Making Rustic Furniture

Making rustic furniture—good, sturdy, reliable furniture at any rate—is no simple task. An experienced furniture maker leads you through every step of the process.

| December/January 1994

My almost life-long devotion to making rustic furniture had its roots in boyhood, when I was fortunate enough to spend grade school summer vacations at my grandparents' turn-of-the-century cottage on the shore of a north country lake. On warm, sunny days, the old place really hummed; younger cousins splashed and shrieked in the shallows, older ones buzzed around in the boats, aunts chased toddlers, and uncles fidgeted 'til 4:00 P.M. and happy hour.

As I got older, I'd walk the shore path north to where it disappeared into the quiet and cool of the evergreen woods, narrowed to a pine-needled rut of an Indian trail, and wound up a steep hill, carrying a pilgrim a century and more back in time.

At the top of the hill—half-hidden in a hemlock grove—was a collection of little-used hunting cabins that dated from the lake's earliest resort days. Out front, the hill dropped off sharply and a narrow stairway zigzagged down to a lakeside gazebo that held a clutter of chairs, settees and tables.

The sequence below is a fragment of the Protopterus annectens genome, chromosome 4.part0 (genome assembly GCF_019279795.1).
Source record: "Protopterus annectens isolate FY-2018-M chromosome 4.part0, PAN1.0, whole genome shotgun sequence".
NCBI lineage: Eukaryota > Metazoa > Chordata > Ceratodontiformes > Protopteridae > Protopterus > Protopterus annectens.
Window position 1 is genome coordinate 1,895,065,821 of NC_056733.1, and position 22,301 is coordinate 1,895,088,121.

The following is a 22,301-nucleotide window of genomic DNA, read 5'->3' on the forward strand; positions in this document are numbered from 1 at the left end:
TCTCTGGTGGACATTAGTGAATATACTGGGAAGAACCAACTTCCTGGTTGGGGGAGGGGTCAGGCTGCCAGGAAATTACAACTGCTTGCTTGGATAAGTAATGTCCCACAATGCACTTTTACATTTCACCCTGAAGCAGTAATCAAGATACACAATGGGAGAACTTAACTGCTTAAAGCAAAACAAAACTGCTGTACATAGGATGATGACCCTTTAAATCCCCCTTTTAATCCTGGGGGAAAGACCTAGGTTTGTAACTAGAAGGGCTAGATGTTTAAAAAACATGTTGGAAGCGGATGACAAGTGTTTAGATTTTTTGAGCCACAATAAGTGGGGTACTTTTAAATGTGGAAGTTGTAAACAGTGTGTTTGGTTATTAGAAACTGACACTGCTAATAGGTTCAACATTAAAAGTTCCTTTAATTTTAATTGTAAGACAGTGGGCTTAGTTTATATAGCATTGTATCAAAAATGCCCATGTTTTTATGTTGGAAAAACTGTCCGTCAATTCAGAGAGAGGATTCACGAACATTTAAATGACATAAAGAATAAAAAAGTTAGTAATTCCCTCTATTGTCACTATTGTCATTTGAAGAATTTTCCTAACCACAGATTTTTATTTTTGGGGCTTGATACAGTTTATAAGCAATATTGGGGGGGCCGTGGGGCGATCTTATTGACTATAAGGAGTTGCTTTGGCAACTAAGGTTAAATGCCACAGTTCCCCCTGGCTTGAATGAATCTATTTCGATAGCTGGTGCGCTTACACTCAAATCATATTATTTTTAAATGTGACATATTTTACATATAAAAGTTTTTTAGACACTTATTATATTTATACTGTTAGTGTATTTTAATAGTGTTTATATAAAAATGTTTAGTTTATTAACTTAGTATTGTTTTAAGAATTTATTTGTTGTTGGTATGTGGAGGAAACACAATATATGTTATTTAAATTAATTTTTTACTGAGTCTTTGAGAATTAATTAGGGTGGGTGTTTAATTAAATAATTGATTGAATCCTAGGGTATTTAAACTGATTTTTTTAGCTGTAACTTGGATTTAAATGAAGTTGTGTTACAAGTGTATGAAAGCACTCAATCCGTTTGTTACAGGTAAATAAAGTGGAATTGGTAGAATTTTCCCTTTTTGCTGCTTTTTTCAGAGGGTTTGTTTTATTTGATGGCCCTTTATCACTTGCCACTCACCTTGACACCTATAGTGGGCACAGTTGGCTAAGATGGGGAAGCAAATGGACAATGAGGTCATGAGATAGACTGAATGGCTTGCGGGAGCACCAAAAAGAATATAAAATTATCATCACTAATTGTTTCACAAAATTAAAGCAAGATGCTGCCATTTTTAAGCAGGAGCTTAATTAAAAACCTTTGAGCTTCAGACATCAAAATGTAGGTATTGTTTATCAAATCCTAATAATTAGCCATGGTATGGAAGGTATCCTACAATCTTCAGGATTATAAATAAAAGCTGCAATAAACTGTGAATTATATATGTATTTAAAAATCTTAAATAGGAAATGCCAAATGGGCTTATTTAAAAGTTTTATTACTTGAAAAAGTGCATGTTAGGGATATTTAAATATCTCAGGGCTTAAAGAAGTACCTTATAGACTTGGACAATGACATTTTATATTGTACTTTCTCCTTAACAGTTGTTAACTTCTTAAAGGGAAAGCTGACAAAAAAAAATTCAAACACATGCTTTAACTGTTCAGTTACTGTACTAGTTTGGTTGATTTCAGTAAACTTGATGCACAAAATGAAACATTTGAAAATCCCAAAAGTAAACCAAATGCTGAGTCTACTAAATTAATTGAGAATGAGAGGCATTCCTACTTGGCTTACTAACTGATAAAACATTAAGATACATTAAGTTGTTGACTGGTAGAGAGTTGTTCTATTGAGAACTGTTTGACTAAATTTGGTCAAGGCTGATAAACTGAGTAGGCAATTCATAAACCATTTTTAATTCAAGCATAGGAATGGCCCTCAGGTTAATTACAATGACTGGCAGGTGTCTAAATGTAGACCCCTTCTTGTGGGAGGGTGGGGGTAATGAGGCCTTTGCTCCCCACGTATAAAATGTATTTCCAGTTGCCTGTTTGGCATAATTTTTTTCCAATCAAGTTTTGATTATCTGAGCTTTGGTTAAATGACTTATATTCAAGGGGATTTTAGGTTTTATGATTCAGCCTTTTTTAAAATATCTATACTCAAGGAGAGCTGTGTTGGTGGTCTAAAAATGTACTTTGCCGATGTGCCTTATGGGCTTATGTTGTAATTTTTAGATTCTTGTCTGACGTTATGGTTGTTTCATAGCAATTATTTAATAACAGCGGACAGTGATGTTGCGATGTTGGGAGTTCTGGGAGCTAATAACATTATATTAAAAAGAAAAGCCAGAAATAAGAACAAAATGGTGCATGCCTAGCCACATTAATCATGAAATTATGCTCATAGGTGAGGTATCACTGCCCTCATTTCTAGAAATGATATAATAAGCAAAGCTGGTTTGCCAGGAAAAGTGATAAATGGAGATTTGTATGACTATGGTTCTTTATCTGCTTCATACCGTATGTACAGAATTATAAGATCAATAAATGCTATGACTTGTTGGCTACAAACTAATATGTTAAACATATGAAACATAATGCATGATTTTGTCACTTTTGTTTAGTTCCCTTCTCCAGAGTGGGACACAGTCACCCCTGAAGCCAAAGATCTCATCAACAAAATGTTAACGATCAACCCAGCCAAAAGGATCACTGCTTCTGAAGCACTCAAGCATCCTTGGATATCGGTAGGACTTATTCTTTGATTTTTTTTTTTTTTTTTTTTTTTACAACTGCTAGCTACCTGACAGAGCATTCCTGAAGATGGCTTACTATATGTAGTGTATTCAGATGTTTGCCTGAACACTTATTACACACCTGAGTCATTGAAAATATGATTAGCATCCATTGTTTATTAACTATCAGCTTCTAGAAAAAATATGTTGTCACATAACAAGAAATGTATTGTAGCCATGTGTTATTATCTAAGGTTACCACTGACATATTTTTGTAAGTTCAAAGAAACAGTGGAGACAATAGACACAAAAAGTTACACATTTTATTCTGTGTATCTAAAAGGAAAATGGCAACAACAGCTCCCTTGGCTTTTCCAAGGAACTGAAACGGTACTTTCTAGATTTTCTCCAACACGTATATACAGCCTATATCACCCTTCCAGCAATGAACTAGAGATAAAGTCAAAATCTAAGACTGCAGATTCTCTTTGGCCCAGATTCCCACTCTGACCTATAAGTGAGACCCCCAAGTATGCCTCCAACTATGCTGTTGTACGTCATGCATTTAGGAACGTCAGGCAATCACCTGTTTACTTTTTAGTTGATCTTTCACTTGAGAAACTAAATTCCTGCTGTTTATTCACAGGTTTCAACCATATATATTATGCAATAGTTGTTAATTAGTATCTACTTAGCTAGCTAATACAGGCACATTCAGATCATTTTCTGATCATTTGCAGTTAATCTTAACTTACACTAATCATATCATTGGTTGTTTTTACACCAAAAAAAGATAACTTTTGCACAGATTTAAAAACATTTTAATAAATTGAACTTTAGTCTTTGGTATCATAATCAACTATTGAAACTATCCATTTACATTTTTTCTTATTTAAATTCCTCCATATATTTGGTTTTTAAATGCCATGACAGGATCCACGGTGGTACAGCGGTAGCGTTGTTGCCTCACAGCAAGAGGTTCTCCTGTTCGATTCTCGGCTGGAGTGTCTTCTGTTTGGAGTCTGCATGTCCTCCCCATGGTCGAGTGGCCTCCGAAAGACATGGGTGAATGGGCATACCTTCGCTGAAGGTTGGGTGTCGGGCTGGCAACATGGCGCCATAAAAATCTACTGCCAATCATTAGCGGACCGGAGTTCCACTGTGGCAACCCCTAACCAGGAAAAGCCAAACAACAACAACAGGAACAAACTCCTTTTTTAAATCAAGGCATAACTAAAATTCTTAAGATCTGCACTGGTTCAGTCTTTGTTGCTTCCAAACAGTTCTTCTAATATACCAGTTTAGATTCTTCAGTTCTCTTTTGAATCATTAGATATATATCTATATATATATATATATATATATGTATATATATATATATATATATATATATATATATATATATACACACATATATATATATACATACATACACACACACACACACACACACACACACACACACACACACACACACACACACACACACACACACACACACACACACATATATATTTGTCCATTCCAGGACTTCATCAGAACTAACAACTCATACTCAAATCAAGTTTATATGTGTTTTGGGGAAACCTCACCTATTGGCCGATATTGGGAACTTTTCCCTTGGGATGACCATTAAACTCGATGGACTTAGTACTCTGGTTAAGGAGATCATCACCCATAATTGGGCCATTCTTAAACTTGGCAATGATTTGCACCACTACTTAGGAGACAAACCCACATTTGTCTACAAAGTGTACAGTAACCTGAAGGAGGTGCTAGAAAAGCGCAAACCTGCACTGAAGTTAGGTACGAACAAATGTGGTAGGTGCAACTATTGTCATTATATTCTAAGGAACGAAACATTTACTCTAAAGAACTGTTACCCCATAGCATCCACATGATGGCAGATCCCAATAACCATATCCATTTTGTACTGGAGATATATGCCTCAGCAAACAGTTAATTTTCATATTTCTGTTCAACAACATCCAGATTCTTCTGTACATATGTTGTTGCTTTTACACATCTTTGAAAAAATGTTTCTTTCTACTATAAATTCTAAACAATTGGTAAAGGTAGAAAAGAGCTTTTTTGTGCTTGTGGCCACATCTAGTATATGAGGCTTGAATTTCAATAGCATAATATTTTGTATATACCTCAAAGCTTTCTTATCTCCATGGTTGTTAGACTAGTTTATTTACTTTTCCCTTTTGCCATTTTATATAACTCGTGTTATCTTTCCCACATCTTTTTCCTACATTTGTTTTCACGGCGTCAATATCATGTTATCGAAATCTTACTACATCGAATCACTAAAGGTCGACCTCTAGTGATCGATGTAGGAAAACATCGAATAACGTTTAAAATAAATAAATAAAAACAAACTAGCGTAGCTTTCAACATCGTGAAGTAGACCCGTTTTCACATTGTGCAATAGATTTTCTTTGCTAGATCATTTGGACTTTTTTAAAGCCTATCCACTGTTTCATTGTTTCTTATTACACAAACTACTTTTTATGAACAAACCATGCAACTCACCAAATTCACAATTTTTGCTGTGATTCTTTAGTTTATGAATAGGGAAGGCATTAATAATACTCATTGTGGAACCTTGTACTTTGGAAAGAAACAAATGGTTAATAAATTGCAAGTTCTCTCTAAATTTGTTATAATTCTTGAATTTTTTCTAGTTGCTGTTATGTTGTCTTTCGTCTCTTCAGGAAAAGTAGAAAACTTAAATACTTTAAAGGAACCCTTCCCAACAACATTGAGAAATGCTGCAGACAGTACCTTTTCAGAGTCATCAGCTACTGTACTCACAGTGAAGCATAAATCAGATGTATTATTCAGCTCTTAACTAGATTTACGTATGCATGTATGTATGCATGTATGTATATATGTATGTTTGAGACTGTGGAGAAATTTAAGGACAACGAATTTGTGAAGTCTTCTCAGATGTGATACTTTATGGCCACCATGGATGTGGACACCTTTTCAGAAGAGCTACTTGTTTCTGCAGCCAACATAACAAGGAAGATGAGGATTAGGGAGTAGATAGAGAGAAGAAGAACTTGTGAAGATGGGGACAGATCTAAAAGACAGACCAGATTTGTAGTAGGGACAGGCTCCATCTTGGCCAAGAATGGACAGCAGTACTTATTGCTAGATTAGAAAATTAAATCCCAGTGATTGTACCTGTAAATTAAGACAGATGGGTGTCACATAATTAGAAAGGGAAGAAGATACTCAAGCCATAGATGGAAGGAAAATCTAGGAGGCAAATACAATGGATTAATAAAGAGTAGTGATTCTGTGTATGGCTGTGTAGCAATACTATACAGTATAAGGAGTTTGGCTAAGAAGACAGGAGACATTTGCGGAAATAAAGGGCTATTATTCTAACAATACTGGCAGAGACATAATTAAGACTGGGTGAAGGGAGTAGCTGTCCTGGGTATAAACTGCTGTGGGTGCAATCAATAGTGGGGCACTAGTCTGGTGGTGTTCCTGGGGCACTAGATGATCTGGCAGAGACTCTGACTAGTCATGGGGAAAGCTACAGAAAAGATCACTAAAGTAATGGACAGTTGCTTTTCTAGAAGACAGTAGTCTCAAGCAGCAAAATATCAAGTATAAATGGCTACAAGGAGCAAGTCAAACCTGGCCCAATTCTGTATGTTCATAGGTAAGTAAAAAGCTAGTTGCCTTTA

All of it—cabins, stairs, railings, gazebo and furniture—was fashioned from whole and split logs, rough-hewn planks and saplings—some bare, some with bark, some straight, others featuring crooks and twists, burls, snags and gnarls.

To a 10-year-old, it all seemed to have grown from the woods the way a mushroom pushes up from the forest floor, gleaming white under a cap of pine needles and loam—distinct, yet still a part of it. The gazebo's roof was thick with lichen and moss, and the rough plank floor was littered with squirrel-hollowed nutshells and clam shells left by raccoons. In the center, a gnarled and knot-holed log reached to the roof peak. Around the perimeter were more whole-log supports, each with two opposing branches growing out from the trunk at just the right angles to support the eaves poles.

The furniture looked as though the woods had designed it. Chair frames were saplings with branches braided to make backrests. A settee was fashioned out of a section of huge wild grapevine that arched in the middle to frame the back. Each end bent down and out abruptly, jutting forward to form the arms. A little side table veneered in birch bark had a cross rung made from a tree branch growing through a paper wasps' nest. Y-bends, twists, gnarls and knots in the materials hadn't been cut out or planed smooth but were left in—celebrated, even!

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